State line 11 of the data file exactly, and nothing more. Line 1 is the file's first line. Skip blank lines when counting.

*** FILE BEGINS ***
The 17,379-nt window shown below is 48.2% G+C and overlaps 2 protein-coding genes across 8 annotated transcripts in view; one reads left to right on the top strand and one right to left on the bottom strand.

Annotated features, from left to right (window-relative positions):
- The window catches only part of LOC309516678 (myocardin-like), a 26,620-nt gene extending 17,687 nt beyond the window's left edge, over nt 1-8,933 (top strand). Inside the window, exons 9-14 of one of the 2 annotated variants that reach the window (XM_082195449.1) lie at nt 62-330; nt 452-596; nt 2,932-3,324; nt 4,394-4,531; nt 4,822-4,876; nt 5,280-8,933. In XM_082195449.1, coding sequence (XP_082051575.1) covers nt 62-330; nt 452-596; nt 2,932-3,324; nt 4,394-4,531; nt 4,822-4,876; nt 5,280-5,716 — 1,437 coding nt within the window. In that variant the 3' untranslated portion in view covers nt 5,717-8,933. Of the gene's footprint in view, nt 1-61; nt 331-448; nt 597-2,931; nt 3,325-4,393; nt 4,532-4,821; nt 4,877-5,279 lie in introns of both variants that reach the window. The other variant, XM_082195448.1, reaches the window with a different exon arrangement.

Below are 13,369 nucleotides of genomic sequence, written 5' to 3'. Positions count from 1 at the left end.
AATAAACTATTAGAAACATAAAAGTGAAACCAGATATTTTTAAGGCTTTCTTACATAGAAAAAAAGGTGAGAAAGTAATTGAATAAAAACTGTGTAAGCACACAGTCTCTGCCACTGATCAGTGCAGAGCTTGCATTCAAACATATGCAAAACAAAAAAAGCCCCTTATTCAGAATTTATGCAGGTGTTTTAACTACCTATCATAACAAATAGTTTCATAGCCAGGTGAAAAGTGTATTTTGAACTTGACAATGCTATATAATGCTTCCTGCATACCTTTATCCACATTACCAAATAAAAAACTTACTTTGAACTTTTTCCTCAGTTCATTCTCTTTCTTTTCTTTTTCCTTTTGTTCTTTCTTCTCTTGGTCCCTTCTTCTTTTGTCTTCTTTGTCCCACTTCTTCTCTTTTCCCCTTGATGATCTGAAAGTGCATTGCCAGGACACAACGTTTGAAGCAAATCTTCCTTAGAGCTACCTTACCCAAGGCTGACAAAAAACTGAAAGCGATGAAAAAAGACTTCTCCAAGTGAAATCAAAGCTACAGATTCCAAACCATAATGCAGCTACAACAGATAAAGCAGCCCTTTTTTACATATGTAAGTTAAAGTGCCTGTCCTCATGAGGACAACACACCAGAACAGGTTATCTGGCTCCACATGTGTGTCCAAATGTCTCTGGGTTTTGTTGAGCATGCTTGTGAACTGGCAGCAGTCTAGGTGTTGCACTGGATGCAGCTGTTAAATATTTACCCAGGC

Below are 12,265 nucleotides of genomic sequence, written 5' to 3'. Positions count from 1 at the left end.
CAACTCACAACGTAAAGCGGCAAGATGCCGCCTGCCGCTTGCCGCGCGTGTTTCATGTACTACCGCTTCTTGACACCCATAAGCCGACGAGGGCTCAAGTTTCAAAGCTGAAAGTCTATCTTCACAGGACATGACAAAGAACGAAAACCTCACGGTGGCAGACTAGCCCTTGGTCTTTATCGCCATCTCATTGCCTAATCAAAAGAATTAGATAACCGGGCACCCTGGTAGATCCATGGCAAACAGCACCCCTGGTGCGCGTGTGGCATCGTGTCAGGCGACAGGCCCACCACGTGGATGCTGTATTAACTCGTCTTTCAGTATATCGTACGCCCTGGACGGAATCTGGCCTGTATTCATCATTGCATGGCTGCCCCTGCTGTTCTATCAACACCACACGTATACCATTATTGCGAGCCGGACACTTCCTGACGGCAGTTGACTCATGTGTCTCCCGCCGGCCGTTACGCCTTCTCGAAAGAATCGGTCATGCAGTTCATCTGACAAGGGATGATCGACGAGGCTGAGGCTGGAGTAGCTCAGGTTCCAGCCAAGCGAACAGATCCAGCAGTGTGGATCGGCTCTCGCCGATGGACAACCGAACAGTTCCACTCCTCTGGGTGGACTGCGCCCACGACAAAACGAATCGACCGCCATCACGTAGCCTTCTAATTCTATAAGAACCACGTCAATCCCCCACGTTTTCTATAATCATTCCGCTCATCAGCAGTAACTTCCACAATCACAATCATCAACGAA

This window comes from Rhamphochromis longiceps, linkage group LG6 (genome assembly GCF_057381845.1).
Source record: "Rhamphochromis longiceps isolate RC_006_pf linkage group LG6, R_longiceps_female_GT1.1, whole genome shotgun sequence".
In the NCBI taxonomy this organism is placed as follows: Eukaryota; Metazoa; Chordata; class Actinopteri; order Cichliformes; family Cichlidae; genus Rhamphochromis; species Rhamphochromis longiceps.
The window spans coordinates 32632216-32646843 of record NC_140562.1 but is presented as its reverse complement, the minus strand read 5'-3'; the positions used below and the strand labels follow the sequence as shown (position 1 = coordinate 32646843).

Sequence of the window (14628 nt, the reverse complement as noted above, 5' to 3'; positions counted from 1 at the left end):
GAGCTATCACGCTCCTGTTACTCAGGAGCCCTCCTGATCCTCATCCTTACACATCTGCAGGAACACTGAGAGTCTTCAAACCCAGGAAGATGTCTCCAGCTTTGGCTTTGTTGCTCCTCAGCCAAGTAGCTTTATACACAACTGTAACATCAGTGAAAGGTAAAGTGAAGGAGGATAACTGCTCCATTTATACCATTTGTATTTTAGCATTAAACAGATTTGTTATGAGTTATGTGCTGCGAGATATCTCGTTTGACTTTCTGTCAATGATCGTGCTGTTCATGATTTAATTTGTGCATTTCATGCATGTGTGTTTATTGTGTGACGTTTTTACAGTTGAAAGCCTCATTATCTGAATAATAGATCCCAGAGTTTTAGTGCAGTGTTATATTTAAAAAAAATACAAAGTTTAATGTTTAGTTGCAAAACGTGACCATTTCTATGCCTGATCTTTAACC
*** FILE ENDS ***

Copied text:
The window spans coordinates 32632216-32646843 of record NC_140562.1 but is presented as its reverse complement, the minus strand read 5'-3'; the positions used below and the strand labels follow the sequence as shown (position 1 = coordinate 32646843).